The Able Act Helps Disabled Americans

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Up until recently, parents of disabled children had a dilemma. Their children could qualify for Medicaid (Medi-Cal in California) and receive lifetime medical coverage. However, if the parents set aside more than $2,000 to pay for expenses that were not covered by Medicaid or Medi-Cal, it could put the child at risk for losing those valuable benefits.

The only exception was a Special Needs Trust for the benefit of the disabled person. Parents had to name a trustee so that the assets in the trust were not considered owned by the child. If done properly, assets in the Special Needs Trust did not disqualify that individual from receiving assistance.

Now, disabled children can take advantage of a new type of account. Late last year President Obama signed into law legislation that created “ABLE accounts”. These are aimed at giving disabled Americans and their families the opportunity to save for qualified education, job training and other related expenses in a tax-advantaged vehicle without jeopardizing their government benefits.

This legislation marks a major departure from the financial constraints that prevented people with disabilities from doing what the rest of us take for granted: setting aside money for future use.

What ABLE Offers

Modeled after 529 college savings plans, money invested in “Achieving a Better Life Experience” (ABLE) accounts can be withdrawn tax free to pay for qualified expenses including education and job training, transportation, health care, and housing.¹ Individuals can accumulate as much as $100,000 in such accounts without affecting their eligibility for Social Security Income (SSI) and other federal benefits. Further, Medicaid coverage will not be affected by how much money is accrued in an ABLE account.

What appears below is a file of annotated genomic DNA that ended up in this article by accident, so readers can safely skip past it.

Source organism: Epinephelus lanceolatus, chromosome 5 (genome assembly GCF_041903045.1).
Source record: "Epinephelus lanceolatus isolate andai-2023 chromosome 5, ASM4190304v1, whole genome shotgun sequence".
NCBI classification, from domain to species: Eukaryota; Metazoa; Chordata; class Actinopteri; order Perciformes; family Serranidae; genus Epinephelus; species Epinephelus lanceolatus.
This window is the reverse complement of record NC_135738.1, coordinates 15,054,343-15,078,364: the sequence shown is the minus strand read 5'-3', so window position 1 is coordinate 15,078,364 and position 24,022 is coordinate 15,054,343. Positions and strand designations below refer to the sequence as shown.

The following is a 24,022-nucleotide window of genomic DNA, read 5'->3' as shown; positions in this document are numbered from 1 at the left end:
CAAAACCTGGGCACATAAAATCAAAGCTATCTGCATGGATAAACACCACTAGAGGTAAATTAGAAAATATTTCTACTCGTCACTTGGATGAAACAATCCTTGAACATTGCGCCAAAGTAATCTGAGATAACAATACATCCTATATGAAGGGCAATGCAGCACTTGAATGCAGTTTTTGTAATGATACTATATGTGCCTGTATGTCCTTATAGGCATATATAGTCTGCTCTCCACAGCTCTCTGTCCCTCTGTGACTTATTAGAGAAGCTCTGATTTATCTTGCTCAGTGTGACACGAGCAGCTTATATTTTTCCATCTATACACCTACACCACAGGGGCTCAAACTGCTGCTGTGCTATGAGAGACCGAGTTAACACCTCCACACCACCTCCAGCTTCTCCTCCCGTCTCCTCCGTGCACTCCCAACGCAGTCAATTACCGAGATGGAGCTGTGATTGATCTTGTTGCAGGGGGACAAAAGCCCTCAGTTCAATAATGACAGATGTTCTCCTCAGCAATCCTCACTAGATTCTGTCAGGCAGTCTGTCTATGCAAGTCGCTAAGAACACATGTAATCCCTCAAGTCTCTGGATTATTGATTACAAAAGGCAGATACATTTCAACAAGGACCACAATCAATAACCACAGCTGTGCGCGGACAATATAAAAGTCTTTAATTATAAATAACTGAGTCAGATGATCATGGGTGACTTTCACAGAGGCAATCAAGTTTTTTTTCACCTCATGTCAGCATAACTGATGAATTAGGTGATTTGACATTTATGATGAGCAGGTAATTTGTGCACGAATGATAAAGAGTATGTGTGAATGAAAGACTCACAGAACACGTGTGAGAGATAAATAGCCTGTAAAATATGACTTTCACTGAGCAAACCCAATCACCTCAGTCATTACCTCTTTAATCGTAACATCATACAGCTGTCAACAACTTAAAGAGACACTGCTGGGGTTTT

Not a Cure-All

Still, some restrictions apply. To qualify for an ABLE account, an individual must have experienced the onset of his or her disability prior to the age of 26. Each beneficiary can have only one account, and while there are no limits on how many family members and friends can contribute to the account, there are limits on how much can be contributed annually. For 2015, the total annual gifting limit allowed is $14,000, an amount that is adjusted for inflation each year. Any account accumulation totals in excess of $100,000 would trigger a suspension of the recipient’s SSI benefits, but Medicaid benefits would continue.

States Must Get On Board

ABLE accounts can be set up starting this year, but as with 529 plans, individual states must take the lead in making them available to individuals and families. Some states, including California, Maryland, and Pennsylvania already have plans in the works.² Generally beneficiaries must belong to their home-state plan — and spending of account assets can occur only in the individual’s state of residence — although exceptions (and individual state tax benefits) may apply.² If the ABLE account beneficiary dies, any funds remaining in the account may be claimed by the state to recoup expenses paid by Medicaid.

While the ABLE Act is by no means a cure-all, it does take a small, important step toward helping millions of disabled Americans live a more independent, fulfilling life.

¹ Disability Scoop, “Obama Signs ABLE Act,” December 22, 2014.

² AARP, “New 529 Plan Created for People With Disabilities,” December 22, 2014.

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